Such an approach is unlikely, for a variety of reasons. For starters, networks (and the executives who run them) might want to do business with the talent involved in the future. Moreover, most executives are too insecure to risk parading their misfires down Main Street -- the sort of perverse logic limited to a personality like the late Brandon Tartikoff, who relished his bombs, like “Manimal,” almost as much as his hits, like “Cheers.”

Still, there truly is reason to consider televising pilots. Beyond plugging the gaping hole left during the summer for the price of some residual payments, programmers might occasionally find that they’ve made a mistake -- that a concept catches an audience’s fancy despite all those downward-pointing arrows on the focus group test scores.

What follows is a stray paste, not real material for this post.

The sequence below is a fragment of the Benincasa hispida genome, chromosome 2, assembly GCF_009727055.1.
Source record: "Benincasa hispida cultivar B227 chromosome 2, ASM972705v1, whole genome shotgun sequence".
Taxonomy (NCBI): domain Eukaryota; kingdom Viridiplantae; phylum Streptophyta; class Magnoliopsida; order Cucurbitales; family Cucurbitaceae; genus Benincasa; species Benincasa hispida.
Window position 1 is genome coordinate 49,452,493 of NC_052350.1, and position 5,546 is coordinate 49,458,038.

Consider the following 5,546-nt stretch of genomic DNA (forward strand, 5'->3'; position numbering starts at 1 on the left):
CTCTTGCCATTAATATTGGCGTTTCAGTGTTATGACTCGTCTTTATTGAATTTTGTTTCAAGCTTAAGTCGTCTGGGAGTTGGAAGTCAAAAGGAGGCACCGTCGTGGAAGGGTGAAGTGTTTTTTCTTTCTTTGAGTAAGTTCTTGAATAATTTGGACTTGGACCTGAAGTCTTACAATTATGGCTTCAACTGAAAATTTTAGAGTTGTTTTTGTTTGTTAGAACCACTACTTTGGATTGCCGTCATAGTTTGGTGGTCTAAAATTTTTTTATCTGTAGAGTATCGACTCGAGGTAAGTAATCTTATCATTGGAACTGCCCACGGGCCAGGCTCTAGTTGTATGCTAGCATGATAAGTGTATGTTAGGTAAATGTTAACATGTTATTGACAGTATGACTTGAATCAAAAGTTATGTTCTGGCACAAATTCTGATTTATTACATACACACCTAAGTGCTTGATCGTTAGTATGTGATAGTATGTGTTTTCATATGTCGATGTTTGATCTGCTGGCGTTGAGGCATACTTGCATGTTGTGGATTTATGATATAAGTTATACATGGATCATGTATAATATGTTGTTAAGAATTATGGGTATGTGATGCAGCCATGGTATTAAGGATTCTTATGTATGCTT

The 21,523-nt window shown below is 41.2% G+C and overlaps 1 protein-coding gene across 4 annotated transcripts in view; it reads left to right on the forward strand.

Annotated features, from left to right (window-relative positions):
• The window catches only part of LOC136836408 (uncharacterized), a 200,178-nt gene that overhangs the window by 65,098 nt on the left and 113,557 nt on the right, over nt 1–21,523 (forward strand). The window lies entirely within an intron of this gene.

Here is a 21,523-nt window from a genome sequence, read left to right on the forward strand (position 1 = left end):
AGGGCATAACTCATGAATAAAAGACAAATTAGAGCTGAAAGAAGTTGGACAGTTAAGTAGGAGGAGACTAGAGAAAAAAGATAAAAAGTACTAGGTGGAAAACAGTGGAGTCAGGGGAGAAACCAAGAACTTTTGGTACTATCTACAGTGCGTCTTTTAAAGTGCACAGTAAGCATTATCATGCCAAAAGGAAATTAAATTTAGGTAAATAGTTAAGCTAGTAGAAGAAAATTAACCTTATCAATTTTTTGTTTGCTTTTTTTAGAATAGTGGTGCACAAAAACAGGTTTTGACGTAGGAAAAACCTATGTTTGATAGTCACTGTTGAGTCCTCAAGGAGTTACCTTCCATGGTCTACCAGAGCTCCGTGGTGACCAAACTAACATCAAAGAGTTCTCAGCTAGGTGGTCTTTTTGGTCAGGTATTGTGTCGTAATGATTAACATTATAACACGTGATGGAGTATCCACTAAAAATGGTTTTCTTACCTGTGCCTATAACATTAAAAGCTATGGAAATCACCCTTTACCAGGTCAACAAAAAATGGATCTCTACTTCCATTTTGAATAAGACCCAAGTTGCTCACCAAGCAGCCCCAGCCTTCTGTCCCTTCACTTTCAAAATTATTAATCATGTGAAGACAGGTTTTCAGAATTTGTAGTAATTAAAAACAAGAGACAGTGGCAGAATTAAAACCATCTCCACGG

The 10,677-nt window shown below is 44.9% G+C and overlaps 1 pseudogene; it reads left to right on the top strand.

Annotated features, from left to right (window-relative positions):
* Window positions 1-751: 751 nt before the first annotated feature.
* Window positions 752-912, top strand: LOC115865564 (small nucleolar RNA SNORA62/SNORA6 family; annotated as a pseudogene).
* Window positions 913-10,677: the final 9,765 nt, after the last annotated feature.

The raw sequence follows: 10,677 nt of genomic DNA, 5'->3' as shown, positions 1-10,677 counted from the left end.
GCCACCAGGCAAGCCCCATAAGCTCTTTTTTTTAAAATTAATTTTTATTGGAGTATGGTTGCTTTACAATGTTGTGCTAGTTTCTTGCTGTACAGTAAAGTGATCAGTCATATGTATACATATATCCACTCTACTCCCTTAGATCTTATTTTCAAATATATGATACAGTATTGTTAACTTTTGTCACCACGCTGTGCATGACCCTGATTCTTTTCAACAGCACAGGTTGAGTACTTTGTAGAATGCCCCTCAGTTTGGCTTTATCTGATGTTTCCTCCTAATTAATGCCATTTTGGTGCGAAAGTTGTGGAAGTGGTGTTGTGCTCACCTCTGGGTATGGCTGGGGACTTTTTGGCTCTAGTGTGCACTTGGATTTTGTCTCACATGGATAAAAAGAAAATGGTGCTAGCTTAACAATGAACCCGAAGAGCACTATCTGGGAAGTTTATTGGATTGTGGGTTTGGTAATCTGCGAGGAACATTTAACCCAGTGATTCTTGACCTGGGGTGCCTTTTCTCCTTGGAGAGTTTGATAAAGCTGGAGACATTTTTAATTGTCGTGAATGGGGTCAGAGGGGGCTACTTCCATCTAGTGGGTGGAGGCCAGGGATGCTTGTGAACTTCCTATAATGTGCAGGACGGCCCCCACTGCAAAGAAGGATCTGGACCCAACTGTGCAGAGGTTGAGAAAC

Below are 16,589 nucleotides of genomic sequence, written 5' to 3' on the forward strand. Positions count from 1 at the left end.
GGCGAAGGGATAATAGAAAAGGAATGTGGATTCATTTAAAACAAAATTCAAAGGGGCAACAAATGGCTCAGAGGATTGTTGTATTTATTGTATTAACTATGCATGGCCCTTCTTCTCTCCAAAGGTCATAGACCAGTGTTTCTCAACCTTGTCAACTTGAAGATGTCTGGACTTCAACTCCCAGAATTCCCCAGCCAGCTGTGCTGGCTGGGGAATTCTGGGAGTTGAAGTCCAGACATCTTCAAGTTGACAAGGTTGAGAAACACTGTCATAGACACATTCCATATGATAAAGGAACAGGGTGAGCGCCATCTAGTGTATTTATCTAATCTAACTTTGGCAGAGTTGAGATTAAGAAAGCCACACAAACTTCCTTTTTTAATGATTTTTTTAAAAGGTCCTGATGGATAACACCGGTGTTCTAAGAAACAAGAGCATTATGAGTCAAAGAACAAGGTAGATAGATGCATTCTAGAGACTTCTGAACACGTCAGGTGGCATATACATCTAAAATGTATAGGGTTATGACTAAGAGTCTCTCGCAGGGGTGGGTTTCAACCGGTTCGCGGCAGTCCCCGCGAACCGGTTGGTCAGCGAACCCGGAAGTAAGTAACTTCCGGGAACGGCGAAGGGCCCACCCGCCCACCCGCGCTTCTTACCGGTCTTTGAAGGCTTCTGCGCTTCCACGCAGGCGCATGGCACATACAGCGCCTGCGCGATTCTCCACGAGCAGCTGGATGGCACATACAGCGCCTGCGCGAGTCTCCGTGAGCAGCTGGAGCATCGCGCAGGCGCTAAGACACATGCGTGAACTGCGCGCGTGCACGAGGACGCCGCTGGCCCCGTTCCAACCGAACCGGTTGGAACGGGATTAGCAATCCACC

For now, most of you will have to take my word about “Mr. Ambassador,” but maybe not forever. Because based on the casualty rates for new series and the challenge of filling today’s heavily trafficked airwaves, honestly, what have programmers got to lose by taking a flier on a few busted pilots?

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Brian Lowry’s column appears Wednesdays. He can be reached at brian.lowry@latimes.com.